The traditional tourist area of Kenya, with idyllic sandy beaches, coral reefs and fishing resorts stretching along the coast around Mombasa, is rapidly becoming an industrial centre.
GV INT Associated Vehicle Assembly workshop in Mombasa, Kenya
SV PAN Workers making car body shells
SV Workers assembling car engines (2 shots)
SV Workers assembling car supports
SV PAN Mechanics working on undercarriage of cars
SV Workers buff and scrape car bodies in preparation for paint spray (2 shots)
SV Notice "Rust is our enemy, kill."
SV Car bodies being sprayed with anti-rust solution
SV Workers assembling engine and welding chassis together (2 shots)
GV Trees stayed outside in factory yard
GV PAN Vehicle parts in shipping crates from Datsun and Ford (3 shots)
GV PAN EXTERIOR Competed cars lined up outside factory
CU Competed Datsun car
CU Peugeot car
SVs Competed trucks (2 shots)
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Background: The traditional tourist area of Kenya, with idyllic sandy beaches, coral reefs and fishing resorts stretching along the coast around Mombasa, is rapidly becoming an industrial centre. Factories are springing up near the port which has docking facilities for shipping from all over East Africa. Within the last year, the region has gone through massive industrial development and is helping to alleviate Kenya's acute unemployment problem. One of the new factories is a car-assembly plant in Mombasa itself.
SYNOPSIS: The Associated Vehicle Assembly concern is one of three companies which opened factories in Kenya in June 1977, after a law was introduced banning imports of fully-assembled cars. The legislation was designed to promote the growth of ancillary industries such as tyre manufacturing, exhaust systems and battery production. Car parts are imported from all over the world and are assembled for the local market. The cost of these vehicles is slightly higher than those produced abroad, but the government believes this increase is offset by the advantages of providing employment. This is a vital issue, with unemployment running at 80 per cent in the country.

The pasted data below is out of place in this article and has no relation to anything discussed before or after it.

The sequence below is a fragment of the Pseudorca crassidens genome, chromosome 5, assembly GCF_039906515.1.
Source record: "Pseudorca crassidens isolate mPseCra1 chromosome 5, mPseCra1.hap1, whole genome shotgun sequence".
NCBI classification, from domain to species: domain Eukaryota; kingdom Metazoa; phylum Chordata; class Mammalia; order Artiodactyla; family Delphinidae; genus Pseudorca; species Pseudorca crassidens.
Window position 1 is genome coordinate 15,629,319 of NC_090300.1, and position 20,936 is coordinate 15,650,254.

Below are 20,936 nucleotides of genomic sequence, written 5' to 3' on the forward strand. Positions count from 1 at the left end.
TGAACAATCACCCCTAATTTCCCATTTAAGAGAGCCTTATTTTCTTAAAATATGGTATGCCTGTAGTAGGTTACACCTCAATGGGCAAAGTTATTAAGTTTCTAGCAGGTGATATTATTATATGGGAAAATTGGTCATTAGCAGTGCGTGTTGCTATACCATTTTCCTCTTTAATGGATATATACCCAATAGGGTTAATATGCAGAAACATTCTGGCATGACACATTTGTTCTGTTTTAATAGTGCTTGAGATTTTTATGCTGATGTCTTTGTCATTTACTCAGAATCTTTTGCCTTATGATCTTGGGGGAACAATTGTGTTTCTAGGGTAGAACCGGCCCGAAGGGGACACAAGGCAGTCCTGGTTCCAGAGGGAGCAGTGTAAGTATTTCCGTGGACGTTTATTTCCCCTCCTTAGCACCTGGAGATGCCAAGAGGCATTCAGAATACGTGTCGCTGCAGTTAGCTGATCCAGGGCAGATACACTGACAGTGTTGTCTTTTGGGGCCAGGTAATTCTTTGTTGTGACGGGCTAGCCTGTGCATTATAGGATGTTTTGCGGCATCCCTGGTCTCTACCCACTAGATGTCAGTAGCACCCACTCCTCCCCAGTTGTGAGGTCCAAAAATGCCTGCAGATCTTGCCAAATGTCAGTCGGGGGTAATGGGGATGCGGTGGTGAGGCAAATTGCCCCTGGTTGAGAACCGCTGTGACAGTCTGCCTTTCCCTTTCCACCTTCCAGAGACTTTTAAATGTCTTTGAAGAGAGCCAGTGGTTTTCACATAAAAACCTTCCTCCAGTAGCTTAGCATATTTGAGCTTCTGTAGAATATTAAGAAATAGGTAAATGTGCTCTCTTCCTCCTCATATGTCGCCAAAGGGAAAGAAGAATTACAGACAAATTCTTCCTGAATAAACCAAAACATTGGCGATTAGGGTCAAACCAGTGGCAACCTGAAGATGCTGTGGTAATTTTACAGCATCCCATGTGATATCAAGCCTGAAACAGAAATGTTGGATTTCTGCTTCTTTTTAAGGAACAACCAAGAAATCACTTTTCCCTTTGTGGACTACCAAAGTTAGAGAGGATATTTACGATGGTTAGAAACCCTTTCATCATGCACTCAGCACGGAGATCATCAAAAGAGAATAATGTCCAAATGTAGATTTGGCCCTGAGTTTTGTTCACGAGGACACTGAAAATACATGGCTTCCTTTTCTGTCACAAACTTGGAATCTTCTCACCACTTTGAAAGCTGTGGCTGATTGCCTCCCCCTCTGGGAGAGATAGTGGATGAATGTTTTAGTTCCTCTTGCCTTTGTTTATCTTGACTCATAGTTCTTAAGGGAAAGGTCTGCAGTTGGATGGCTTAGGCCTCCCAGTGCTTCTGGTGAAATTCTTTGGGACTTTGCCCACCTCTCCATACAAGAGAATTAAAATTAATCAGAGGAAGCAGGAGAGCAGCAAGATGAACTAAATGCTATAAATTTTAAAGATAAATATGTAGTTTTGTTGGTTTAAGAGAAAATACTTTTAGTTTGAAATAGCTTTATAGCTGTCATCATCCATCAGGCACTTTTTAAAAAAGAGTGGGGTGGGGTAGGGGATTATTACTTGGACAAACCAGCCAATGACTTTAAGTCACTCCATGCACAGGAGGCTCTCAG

The factory is largely Kenyan owned and employs about 400 people. The workshop does not use an assembly line system since the management believes it deprives workers of interest in the finished product and encourages absenteeism and accidents. Car bodies are painted are sprayed with an anti-rust solution, and then fitted with the engine and electrical wiring before being welded to the chassis. Mechanics are trained in every stage of the operation and can work in all parts of the workshop.
The firm is one of the few in the world which assembles many different makes of vehicle. The parts for cars and trucks made by Mercedes, Datsun, Toyota, Ford, Mazda and Peugeot are quickly transported from the Mombasa docks to the assembly works.
Production figures have increased every month since the plant opened. The works now assemble more than 125 vehicles a week and the figure is rising steadily towards the target of 150. During the first year of operation, AVA have produced 2,500 vehicles and the firm is doing much to counter local unemployment. Production has centred on commercial vehicles but the company intend to expand into the passenger car market.